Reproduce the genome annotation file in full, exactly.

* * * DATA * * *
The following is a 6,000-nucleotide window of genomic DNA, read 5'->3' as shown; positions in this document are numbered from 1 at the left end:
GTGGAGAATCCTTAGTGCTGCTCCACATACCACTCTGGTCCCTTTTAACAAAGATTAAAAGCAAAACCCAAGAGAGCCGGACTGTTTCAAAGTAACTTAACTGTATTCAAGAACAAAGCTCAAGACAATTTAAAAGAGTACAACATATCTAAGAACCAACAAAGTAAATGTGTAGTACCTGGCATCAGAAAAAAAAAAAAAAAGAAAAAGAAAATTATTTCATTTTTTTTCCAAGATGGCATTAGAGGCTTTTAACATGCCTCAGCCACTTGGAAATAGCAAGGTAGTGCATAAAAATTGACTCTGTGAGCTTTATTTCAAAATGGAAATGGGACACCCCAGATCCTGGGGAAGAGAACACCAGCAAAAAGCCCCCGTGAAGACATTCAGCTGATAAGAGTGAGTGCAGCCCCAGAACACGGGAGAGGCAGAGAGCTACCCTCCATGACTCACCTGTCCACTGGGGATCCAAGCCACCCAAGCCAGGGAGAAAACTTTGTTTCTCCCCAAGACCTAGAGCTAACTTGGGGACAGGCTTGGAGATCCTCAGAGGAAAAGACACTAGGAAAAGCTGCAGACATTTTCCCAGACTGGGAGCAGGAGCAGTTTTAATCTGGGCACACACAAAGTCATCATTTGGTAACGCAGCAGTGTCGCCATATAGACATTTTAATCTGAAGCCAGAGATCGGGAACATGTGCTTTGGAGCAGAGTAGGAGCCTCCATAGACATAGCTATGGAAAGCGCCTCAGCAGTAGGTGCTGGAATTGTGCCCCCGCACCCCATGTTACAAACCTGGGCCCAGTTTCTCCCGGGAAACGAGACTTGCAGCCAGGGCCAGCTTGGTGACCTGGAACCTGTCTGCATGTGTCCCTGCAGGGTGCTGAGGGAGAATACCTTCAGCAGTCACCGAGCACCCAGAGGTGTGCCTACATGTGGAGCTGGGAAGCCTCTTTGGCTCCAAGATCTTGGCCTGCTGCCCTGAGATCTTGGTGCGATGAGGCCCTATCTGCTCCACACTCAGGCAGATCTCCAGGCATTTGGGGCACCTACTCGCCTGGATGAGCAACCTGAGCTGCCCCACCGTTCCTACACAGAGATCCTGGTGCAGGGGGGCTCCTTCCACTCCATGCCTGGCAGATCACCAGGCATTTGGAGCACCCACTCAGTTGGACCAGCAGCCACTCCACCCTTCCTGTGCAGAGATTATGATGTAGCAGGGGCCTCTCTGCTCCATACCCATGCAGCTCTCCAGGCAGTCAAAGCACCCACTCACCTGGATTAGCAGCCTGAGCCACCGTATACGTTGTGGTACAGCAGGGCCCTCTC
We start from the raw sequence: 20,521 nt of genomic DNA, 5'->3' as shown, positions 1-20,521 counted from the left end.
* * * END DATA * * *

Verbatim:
The following is a 6,000-nucleotide window of genomic DNA, read 5'->3' as shown; positions in this document are numbered from 1 at the left end:
GTGGAGAATCCTTAGTGCTGCTCCACATACCACTCTGGTCCCTTTTAACAAAGATTAAAAGCAAAACCCAAGAGAGCCGGACTGTTTCAAAGTAACTTAACTGTATTCAAGAACAAAGCTCAAGACAATTTAAAAGAGTACAACATATCTAAGAACCAACAAAGTAAATGTGTAGTACCTGGCATCAGAAAAAAAAAAAAAAAGAAAAAGAAAATTATTTCATTTTTTTTCCAAGATGGCATTAGAGGCTTTTAACATGCCTCAGCCACTTGGAAATAGCAAGGTAGTGCATAAAAATTGACTCTGTGAGCTTTATTTCAAAATGGAAATGGGACACCCCAGATCCTGGGGAAGAGAACACCAGCAAAAAGCCCCCGTGAAGACATTCAGCTGATAAGAGTGAGTGCAGCCCCAGAACACGGGAGAGGCAGAGAGCTACCCTCCATGACTCACCTGTCCACTGGGGATCCAAGCCACCCAAGCCAGGGAGAAAACTTTGTTTCTCCCCAAGACCTAGAGCTAACTTGGGGACAGGCTTGGAGATCCTCAGAGGAAAAGACACTAGGAAAAGCTGCAGACATTTTCCCAGACTGGGAGCAGGAGCAGTTTTAATCTGGGCACACACAAAGTCATCATTTGGTAACGCAGCAGTGTCGCCATATAGACATTTTAATCTGAAGCCAGAGATCGGGAACATGTGCTTTGGAGCAGAGTAGGAGCCTCCATAGACATAGCTATGGAAAGCGCCTCAGCAGTAGGTGCTGGAATTGTGCCCCCGCACCCCATGTTACAAACCTGGGCCCAGTTTCTCCCGGGAAACGAGACTTGCAGCCAGGGCCAGCTTGGTGACCTGGAACCTGTCTGCATGTGTCCCTGCAGGGTGCTGAGGGAGAATACCTTCAGCAGTCACCGAGCACCCAGAGGTGTGCCTACATGTGGAGCTGGGAAGCCTCTTTGGCTCCAAGATCTTGGCCTGCTGCCCTGAGATCTTGGTGCGATGAGGCCCTATCTGCTCCACACTCAGGCAGATCTCCAGGCATTTGGGGCACCTACTCGCCTGGATGAGCAACCTGAGCTGCCCCACCGTTCCTACACAGAGATCCTGGTGCAGGGGGGCTCCTTCCACTCCATGCCTGGCAGATCACCAGGCATTTGGAGCACCCACTCAGTTGGACCAGCAGCCACTCCACCCTTCCTGTGCAGAGATTATGATGTAGCAGGGGCCTCTCTGCTCCATACCCATGCAGCTCTCCAGGCAGTCAAAGCACCCACTCACCTGGATTAGCAGCCTGAGCCACCGTATACGTTGTGGTACAGCAGGGCCCTCTC
We start from the raw sequence: 20,521 nt of genomic DNA, 5'->3' as shown, positions 1-20,521 counted from the left end.